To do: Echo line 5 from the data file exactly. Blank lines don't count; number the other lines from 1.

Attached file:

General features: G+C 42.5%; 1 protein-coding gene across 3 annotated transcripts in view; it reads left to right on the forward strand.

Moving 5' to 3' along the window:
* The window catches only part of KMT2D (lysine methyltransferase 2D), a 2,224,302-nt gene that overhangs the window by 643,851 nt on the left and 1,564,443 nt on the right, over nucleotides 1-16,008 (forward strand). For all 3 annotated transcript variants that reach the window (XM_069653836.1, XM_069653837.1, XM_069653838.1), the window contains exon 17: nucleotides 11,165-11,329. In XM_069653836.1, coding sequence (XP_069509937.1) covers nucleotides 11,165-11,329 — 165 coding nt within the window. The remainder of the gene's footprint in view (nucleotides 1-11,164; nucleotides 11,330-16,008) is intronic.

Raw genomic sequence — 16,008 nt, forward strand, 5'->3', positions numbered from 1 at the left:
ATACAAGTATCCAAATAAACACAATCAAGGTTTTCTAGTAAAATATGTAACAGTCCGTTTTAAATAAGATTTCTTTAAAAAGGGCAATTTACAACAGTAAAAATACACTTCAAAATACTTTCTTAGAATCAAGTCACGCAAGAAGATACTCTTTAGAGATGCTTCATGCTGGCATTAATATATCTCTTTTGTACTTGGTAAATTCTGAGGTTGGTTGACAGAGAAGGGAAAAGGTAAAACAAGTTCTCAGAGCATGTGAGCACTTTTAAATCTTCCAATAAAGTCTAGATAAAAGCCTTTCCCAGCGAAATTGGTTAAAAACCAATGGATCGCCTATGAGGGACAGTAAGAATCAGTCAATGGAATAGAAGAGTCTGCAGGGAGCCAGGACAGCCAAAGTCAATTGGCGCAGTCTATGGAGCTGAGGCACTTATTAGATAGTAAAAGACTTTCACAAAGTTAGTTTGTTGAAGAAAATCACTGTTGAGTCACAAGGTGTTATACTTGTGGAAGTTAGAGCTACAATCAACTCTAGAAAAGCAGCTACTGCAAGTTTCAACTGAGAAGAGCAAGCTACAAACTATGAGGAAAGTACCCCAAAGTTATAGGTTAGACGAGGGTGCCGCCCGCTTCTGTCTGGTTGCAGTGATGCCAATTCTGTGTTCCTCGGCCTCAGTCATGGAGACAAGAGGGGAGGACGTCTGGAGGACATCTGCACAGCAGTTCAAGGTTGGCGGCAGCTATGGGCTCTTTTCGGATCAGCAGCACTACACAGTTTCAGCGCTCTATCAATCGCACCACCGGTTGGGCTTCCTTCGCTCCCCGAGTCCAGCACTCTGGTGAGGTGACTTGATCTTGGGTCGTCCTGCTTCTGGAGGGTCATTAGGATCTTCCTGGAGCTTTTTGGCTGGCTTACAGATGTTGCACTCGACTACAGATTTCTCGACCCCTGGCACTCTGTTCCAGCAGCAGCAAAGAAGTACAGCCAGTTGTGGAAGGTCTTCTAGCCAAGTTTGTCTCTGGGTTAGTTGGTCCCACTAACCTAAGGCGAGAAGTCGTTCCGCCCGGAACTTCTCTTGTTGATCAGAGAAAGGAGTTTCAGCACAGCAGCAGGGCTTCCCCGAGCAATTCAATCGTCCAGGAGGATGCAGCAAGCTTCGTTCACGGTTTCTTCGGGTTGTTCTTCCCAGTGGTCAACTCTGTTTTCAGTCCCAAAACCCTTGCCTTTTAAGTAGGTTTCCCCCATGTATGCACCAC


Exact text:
ATACAAGTATCCAAATAAACACAATCAAGGTTTTCTAGTAAAATATGTAACAGTCCGTTTTAAATAAGATTTCTTTAAAAAGGGCAATTTACAACAGTAAAAATACACTTCAAAATACTTTCTTAGAATCAAGTCACGCAAGAAGATACTCTTTAGAGATGCTTCATGCTGGCATTAATATATCTCTTTTGTACTTGGTAAATTCTGAGGTTGGTTGACAGAGAAGGGAAAAGGTAAAACAAGTTCTCAGAGCATGTGAGCACTTTTAAATCTTCCAATAAAGTCTAGATAAAAGCCTTTCCCAGCGAAATTGGTTAAAAACCAATGGATCGCCTATGAGGGACAGTAAGAATCAGTCAATGGAATAGAAGAGTCTGCAGGGAGCCAGGACAGCCAAAGTCAATTGGCGCAGTCTATGGAGCTGAGGCACTTATTAGATAGTAAAAGACTTTCACAAAGTTAGTTTGTTGAAGAAAATCACTGTTGAGTCACAAGGTGTTATACTTGTGGAAGTTAGAGCTACAATCAACTCTAGAAAAGCAGCTACTGCAAGTTTCAACTGAGAAGAGCAAGCTACAAACTATGAGGAAAGTACCCCAAAGTTATAGGTTAGACGAGGGTGCCGCCCGCTTCTGTCTGGTTGCAGTGATGCCAATTCTGTGTTCCTCGGCCTCAGTCATGGAGACAAGAGGGGAGGACGTCTGGAGGACATCTGCACAGCAGTTCAAGGTTGGCGGCAGCTATGGGCTCTTTTCGGATCAGCAGCACTACACAGTTTCAGCGCTCTATCAATCGCACCACCGGTTGGGCTTCCTTCGCTCCCCGAGTCCAGCACTCTGGTGAGGTGACTTGATCTTGGGTCGTCCTGCTTCTGGAGGGTCATTAGGATCTTCCTGGAGCTTTTTGGCTGGCTTACAGATGTTGCACTCGACTACAGATTTCTCGACCCCTGGCACTCTGTTCCAGCAGCAGCAAAGAAGTACAGCCAGTTGTGGAAGGTCTTCTAGCCAAGTTTGTCTCTGGGTTAGTTGGTCCCACTAACCTAAGGCGAGAAGTCGTTCCGCCCGGAACTTCTCTTGTTGATCAGAGAAAGGAGTTTCAGCACAGCAGCAGGGCTTCCCCGAGCAATTCAATCGTCCAGGAGGATGCAGCAAGCTTCGTTCACGGTTTCTTCGGGTTGTTCTTCCCAGTGGTCAACTCTGTTTTCAGTCCCAAAACCCTTGCCTTTTAAGTAGGTTTCCCCCATGTATGCACCAC